– Decreased range of motion
       – Physiological tremor
       – Reduction in active motor force
  • About 10% of CRPS patients develop dystonia in
    the affected extremity




Schwartzman and Kerrigan, 1990; Deuschl et al, 1991; Marsden et al, 1984; Bhatia
et al, 1993
           Motor abnormalities
     What we know            What we don’t know
• Motor abnormalities      • The mechanisms of
  exist in a significant     the motor
  number of CRPS             abnormalities
  patients                   (neuromuscular
                             junction versus central
                             sensorimotor
                             reorganization versus
                             neglect)
      Other Possible Mechanisms
•   Persistent afferent activity
•   Changes in terminal sensitivity
•   Cross-talk
•   Changes in dorsal horn morphology
•   Dorsal horn sprouting
•   Spinal glutamate release
•   Activation of non neuronal cells
                               Spontaneous Afferent Activity
  Nerve Injury
                                  Mechanical sensitivity


Origin:
   Neuroma
   Dorsal Root Ganglia


Mechanism:
   Na+ Channel
   Receptors
      Transmitters (amines)1
      Cytokines (TNFa)
      Enzymes (trypsin)
                                1Drummond   et al, 1996
               •Cross talk between large-
               small afferents
               •Cross talk between
Nerve Injury   sympathetic
                and afferent fibers
               •Activation of large
               myelinated fiber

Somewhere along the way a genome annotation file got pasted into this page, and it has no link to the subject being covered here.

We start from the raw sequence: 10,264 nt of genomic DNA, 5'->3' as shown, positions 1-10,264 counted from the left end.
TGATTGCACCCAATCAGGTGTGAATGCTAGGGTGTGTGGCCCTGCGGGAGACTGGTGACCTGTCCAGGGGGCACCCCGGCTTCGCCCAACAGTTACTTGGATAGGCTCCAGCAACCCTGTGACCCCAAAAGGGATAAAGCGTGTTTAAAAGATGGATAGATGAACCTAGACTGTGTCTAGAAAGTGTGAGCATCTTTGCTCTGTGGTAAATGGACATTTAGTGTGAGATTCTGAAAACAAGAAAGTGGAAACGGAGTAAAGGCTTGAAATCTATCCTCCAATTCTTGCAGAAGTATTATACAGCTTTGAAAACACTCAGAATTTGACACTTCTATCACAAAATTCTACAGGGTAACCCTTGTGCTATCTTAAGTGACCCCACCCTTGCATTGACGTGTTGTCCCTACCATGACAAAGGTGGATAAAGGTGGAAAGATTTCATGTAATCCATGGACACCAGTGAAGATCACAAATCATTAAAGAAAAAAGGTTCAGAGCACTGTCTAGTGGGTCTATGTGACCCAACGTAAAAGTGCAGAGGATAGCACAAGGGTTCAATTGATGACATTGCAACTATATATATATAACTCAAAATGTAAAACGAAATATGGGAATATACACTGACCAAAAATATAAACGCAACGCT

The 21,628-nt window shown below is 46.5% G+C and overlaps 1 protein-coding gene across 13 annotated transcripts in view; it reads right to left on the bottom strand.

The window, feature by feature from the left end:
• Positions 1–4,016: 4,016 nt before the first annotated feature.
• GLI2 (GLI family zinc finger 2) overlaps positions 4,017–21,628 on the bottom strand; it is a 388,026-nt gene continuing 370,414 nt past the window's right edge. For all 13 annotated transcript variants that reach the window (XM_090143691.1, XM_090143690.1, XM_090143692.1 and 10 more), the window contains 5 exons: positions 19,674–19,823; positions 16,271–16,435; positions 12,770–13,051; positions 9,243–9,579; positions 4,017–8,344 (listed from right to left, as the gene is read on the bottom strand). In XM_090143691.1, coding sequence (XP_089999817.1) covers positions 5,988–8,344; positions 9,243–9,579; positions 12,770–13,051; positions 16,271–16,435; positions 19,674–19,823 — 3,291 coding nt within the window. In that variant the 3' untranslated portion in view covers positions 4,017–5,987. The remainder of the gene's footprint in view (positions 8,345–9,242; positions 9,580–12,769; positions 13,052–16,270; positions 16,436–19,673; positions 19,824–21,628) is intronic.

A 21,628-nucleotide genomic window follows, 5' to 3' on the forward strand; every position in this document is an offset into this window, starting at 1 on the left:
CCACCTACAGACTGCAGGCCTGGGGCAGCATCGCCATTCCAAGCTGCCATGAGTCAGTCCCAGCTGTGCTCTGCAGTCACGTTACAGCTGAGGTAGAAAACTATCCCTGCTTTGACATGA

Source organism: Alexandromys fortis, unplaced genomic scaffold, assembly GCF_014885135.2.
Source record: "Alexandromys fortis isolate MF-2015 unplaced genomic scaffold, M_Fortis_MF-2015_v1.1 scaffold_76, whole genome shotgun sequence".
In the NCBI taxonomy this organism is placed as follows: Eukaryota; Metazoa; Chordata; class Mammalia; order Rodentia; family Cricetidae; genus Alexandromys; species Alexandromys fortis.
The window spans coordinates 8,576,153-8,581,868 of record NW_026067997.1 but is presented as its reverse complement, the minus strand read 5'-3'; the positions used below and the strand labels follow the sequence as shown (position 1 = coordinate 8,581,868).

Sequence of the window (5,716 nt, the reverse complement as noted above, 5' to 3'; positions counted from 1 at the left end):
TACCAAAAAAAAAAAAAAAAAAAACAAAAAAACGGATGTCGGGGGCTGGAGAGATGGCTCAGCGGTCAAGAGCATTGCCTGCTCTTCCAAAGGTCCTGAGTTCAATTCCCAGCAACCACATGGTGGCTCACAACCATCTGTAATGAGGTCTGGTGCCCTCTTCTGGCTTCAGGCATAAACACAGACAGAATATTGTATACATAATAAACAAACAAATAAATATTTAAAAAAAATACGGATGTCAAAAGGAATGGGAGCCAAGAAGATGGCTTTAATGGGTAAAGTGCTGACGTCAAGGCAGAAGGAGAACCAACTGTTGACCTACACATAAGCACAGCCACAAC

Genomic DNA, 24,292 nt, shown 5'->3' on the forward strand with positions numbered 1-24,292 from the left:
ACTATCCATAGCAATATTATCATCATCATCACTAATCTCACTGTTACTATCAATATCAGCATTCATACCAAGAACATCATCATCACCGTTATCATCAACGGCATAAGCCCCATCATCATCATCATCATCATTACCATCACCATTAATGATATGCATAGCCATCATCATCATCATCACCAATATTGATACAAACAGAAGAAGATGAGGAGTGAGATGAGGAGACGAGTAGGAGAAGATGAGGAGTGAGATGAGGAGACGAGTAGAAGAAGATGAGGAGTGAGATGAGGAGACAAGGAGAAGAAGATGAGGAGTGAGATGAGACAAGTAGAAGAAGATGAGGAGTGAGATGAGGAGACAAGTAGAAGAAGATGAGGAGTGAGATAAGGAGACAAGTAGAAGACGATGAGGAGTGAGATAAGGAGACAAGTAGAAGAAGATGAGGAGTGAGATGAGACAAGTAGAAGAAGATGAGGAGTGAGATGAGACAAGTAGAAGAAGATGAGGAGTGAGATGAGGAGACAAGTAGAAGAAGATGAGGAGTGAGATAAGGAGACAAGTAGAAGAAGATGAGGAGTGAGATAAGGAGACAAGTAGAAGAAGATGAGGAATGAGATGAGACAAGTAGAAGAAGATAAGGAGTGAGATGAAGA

evokes activity in small
               afferent fiber
               (allodynia)
               •Activation of sympathetic
               efferent evokes activity in
               small afferents
 Nerve Injury                     Dorsal horn “dark staining” neurons



 Reduced dorsal horn GABA/
          Glycine




       Tactile Allodynia
(reflects ongoing role of tonic
 or evoked inhibition of large
 afferent evoked dorsal horn
 Excitation, which is read out
      as a “painful state”)
  Nerve Injury                          Dorsal Horn Sprouting
  Normal terminations of primary
    afferents in the dorsal horn




After nerve injury, C-fiber terminals
atrophy and A-fiber terminals sprout
   into the superficial dorsal horn




                       Adapted from Woolf CJ, Mannion RJ. Lancet. 1999;353:1959-1964.
Nerve Injury               Spinal Glutamate Release




        •Increased spontaneous activity of primary afferent
        •Loss of inhibitory neurons
        •Activation of immediate early genes
        •Phosphorylation of channels and receptors



      LONG TERM/PERSISTENT CHANGES IN FUNCTION
Nerve Injury                  Activation of non neuronal cells
                              (astrocytes, spinal microglia)




        •Increased spinal expression of COX, NOS, glutamate
        transporters, proteinases




      LONG TERM/PERSISTENT CHANGES IN FUNCTION
                                  Why Me?
•   Why, after identical lesions, does one develop CRPS while another has no pain
    problem at all?
                   »
•   Genetic predisposition
     – Women with certain HLA
       profiles seem predisposed
        to CRPS
     – Familial frequency reported
       by Griepp and Thomas
     – Genetic traits of autonomy in rats

•   Disuse

•   Psychological factors
     – No good evidence
                 Summary
• CRPS has an extremely complex pathophysiology
  involving sensory, motor and autonomic
  abnormalities
• It is unknown as to how the autonomic
  abnormalities and inflammatory processes affect
  the pain and sensory/motor abnormalities
• It is unknown if and how the syndrome can be
  prevented
             Suggested Reading
• Baron R, Raja SN. Role of adrenergic transmitters and
  receptors in nerve and tissue injury related pain.
  Malmberg AB, Chaplan SR (eds.). Mechanisms and
  Mediators of Neuropathic Pain. 2002, Birkhauser Verlag
  Basil/Switzerland. 153-174
• Sommer C. Cytokines and Neuropathic Pain. Hansson
  PT, Fields HL, Hill RG, Marchettini P. (eds.) IASP Press,
  Seattle, 2001, 37-62
• Baron R, Binder A, Schattschneider J, Wasner G.
  Pathophysiology and treatment of complex regional pain
  syndrome. Dostrovsky JO, Carr DB, Koltzenburg M.
  (eds.). IASP Press, Seattle, 2003, 683-704